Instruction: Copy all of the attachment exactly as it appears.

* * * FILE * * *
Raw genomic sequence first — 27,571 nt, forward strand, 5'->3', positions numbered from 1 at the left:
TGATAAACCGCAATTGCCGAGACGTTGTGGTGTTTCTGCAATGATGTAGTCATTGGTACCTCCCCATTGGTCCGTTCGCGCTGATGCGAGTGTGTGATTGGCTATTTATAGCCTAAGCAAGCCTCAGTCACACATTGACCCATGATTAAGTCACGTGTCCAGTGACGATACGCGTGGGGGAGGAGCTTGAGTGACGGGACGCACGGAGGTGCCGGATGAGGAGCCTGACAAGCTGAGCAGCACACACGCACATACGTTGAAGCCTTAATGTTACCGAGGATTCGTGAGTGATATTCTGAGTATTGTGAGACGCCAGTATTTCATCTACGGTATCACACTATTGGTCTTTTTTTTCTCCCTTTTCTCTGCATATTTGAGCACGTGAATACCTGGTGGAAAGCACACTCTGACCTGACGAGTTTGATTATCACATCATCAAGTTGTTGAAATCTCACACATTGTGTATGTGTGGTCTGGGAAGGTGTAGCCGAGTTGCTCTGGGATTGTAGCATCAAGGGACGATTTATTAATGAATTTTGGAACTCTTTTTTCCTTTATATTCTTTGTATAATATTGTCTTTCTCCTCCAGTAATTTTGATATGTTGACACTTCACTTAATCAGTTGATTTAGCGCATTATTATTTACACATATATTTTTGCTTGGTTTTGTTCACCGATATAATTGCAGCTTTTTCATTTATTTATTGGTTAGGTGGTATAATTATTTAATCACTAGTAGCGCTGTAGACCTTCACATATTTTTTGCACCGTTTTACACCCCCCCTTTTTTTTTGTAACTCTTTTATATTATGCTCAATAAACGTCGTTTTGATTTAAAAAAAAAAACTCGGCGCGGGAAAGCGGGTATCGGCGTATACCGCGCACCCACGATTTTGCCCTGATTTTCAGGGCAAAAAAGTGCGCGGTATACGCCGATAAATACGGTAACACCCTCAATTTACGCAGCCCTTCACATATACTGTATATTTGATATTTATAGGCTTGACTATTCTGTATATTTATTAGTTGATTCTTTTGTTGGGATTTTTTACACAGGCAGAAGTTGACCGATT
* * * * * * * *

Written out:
Raw genomic sequence first — 27,571 nt, forward strand, 5'->3', positions numbered from 1 at the left:
TGATAAACCGCAATTGCCGAGACGTTGTGGTGTTTCTGCAATGATGTAGTCATTGGTACCTCCCCATTGGTCCGTTCGCGCTGATGCGAGTGTGTGATTGGCTATTTATAGCCTAAGCAAGCCTCAGTCACACATTGACCCATGATTAAGTCACGTGTCCAGTGACGATACGCGTGGGGGAGGAGCTTGAGTGACGGGACGCACGGAGGTGCCGGATGAGGAGCCTGACAAGCTGAGCAGCACACACGCACATACGTTGAAGCCTTAATGTTACCGAGGATTCGTGAGTGATATTCTGAGTATTGTGAGACGCCAGTATTTCATCTACGGTATCACACTATTGGTCTTTTTTTTCTCCCTTTTCTCTGCATATTTGAGCACGTGAATACCTGGTGGAAAGCACACTCTGACCTGACGAGTTTGATTATCACATCATCAAGTTGTTGAAATCTCACACATTGTGTATGTGTGGTCTGGGAAGGTGTAGCCGAGTTGCTCTGGGATTGTAGCATCAAGGGACGATTTATTAATGAATTTTGGAACTCTTTTTTCCTTTATATTCTTTGTATAATATTGTCTTTCTCCTCCAGTAATTTTGATATGTTGACACTTCACTTAATCAGTTGATTTAGCGCATTATTATTTACACATATATTTTTGCTTGGTTTTGTTCACCGATATAATTGCAGCTTTTTCATTTATTTATTGGTTAGGTGGTATAATTATTTAATCACTAGTAGCGCTGTAGACCTTCACATATTTTTTGCACCGTTTTACACCCCCCCTTTTTTTTTGTAACTCTTTTATATTATGCTCAATAAACGTCGTTTTGATTTAAAAAAAAAAACTCGGCGCGGGAAAGCGGGTATCGGCGTATACCGCGCACCCACGATTTTGCCCTGATTTTCAGGGCAAAAAAGTGCGCGGTATACGCCGATAAATACGGTAACACCCTCAATTTACGCAGCCCTTCACATATACTGTATATTTGATATTTATAGGCTTGACTATTCTGTATATTTATTAGTTGATTCTTTTGTTGGGATTTTTTACACAGGCAGAAGTTGACCGATT